Tios spicy new digs does nothing for the taste buds
CHRIS ASADIAN THE WASHTENAW VOICE
Sitting on a bean bag chair facing a glowing TV, I took my first bite of a quesadilla delivered from Tio’s Mexican Café. I was having celebratory drinks with some classmates after our calculus exam, and I was starving.
That was five years ago, when chicken quesadillas were my food equivalent to kryptonite. Biting into the squishy, shredded chicken-filled quesadilla, my stunted taste buds could tell something wasn’t right. The overpowering ratio of chicken to tortilla tasted bland and turned me off. Maybe it was the alcohol, but, after a while, I gave up eating.
Since then, I only visited Tio’s old Ann Arbor location on E. Huron Street once to pick up nachos with a friend. The tiny restaurant was dark and wood-paneled like the hull of a ship decorated by rows of hot sauce. After Tios moved to a new location on 409 E. Liberty St., I thought, “Why not give it a try?”
Tios certainly has moved on up. For one thing, the dining room is more than double the size of the old place.
“We were a dive at the other spot,” said Jeremy Seaver, general manager and son of owner Tim Seaver.
The new location is more family friendly with its golden walls, burnt red moldings and an overhang painted sky blue with fluffy clouds. Several paintings by local artists mimic the work of Diego Rivera, Pablo Picasso and Salvador Dali.
Old customers might be a little disappointed that Tios has mixed its old quirkiness with a more professional vibe. The staff no longer wears the tie-dyed Tio’s shirts. But Tio’s diehards can sit in what Jeremy Seaver calls “old Tios” – basically, a booth and table from the old restaurant backed-up against a wall of hot sauces.
Business has also been good. Smack-dab in the center of downtown, the new location has attracted old customers and newbies passing by.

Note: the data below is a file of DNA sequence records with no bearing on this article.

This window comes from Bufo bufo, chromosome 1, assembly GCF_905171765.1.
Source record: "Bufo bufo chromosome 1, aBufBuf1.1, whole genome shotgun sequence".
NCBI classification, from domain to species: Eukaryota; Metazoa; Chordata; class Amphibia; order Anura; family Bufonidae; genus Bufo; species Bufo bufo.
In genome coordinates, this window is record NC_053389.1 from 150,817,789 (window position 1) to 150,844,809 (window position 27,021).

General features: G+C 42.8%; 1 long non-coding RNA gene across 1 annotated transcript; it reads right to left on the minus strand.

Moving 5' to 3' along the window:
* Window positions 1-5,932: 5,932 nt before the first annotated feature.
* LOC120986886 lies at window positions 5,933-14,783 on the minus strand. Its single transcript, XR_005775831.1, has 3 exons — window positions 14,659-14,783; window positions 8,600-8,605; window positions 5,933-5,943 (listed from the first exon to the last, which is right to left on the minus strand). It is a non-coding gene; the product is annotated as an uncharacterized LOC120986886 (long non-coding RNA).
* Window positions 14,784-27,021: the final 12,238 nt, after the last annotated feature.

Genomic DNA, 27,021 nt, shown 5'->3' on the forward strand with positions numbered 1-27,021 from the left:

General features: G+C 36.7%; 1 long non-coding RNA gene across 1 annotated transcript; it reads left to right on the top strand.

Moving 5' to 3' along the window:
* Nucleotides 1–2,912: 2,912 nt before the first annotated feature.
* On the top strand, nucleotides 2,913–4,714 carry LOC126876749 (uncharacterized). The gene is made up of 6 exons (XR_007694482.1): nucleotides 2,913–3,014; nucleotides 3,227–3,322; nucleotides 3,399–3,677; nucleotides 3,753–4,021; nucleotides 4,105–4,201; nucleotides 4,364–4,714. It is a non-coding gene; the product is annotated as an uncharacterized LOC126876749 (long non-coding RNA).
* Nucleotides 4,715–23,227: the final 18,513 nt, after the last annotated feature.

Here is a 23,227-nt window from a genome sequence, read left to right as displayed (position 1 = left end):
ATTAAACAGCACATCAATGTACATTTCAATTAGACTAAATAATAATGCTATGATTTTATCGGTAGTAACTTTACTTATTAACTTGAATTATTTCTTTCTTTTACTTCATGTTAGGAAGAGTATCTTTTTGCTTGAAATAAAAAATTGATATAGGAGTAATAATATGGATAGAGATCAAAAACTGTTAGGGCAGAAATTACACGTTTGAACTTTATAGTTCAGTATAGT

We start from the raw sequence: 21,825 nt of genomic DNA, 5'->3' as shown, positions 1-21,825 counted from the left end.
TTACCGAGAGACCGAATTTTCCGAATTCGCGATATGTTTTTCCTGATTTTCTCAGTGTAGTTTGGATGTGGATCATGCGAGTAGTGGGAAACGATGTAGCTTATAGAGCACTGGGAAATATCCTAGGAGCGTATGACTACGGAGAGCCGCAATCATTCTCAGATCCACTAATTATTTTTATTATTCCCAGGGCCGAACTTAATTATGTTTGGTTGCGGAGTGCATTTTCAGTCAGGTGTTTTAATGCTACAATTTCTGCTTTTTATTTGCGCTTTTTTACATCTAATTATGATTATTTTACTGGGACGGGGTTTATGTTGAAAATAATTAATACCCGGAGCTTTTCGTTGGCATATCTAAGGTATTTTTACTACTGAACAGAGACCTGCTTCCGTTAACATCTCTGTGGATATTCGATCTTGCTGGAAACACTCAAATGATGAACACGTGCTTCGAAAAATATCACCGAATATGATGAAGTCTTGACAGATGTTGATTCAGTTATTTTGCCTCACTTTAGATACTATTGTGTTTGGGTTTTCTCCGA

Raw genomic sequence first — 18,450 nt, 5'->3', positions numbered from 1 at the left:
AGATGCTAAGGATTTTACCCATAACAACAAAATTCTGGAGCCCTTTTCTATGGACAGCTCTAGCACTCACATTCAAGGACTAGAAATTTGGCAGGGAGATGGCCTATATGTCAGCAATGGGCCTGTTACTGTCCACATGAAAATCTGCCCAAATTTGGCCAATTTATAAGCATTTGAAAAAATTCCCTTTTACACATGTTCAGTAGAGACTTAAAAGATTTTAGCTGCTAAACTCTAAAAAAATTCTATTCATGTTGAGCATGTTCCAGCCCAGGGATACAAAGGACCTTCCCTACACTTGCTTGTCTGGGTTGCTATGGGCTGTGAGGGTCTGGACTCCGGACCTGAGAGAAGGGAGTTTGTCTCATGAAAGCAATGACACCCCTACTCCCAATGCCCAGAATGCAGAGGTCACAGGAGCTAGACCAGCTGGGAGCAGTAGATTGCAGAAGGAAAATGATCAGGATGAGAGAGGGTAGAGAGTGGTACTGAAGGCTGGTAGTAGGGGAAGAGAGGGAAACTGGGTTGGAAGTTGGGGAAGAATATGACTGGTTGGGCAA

“There’s more people that walk by in an hour than would walk by over [on E. Huron Street] in two days,” Tim Seaver said.
The expanded menu offers the old place’s “a la carte” items. Prices and portions are the same, and the chefs haven’t changed. Yet, I am baffled that this business receives awards and is a local favorite. Am I expecting too much now that it’s a sit-down restaurant?
Tios, round two, began on a sunny lunch-hour with my friend, Bill Hubenschmidt, who’s been gorging himself on southwestern food in Austin, Texas.
Sitting in the outdoor section, we ordered chips and salsa.
Sure, I’m a cheap college student, but $1.49 for chips and salsa?
When Tios adds alcohol, it’ll consider having free chips and salsa, Jeremy Seaver said. He adds that the cost of complimentary munchies is usually built into a restaurant’s prices.
Alright, you got me. We ordered the chips with medium and hot salsa. What we got was homemade salsa that seriously lacked spiciness. To be fair, Bill and I are chronic spice-addicts, meaning we expect spicy food to make us cry and sweat simultaneously.
When my wet burrito and Bill’s three tacos arrived, I almost did a tribal dance to the nacho gods at the sight of my colossal burrito sprinkled with cheese and basking in a pool of orangey-red sauce.
Jeremy Seaver said the wet burrito is Tio’s specialty. But after plopping the cheesy, gooey morsel of wet burrito into my mouth, I regretted paying the $7.99.
Hoping that I hadn’t wasted my money, denial set in. I cut further into the burrito, allowing the wet burrito sauce to mingle with the equally unappetizing goo of cheese, onions, tomatoes, beef and beans that oozed out of the burrito sack.
Its cheesy taste was appealing, but the lack of texture kind of killed it for me. Eventually I barricaded the moat of wet burrito sauce with the uneaten corner of my burrito, hoping that the sauce was the culprit.
Bill wasn’t having much success either with his Portobello taco, edamame taco (aka soy beans) and “authentico” taco. His tortillas fell apart while he tried to force feed himself.
A half hour later, we left unsatisfied taste-wise, yet uncomfortably full.
Our bill totaled $25 – a little steep for a meal that hung its hat on large portions and excellent guacamole. If I had eaten just chips with the guacamole and salsa, I would’ve been happy.
When they get that liquor license, I’ll consider coming back and having nachos with a few margaritas. Maybe the drunken taste buds will make for a better dining experience.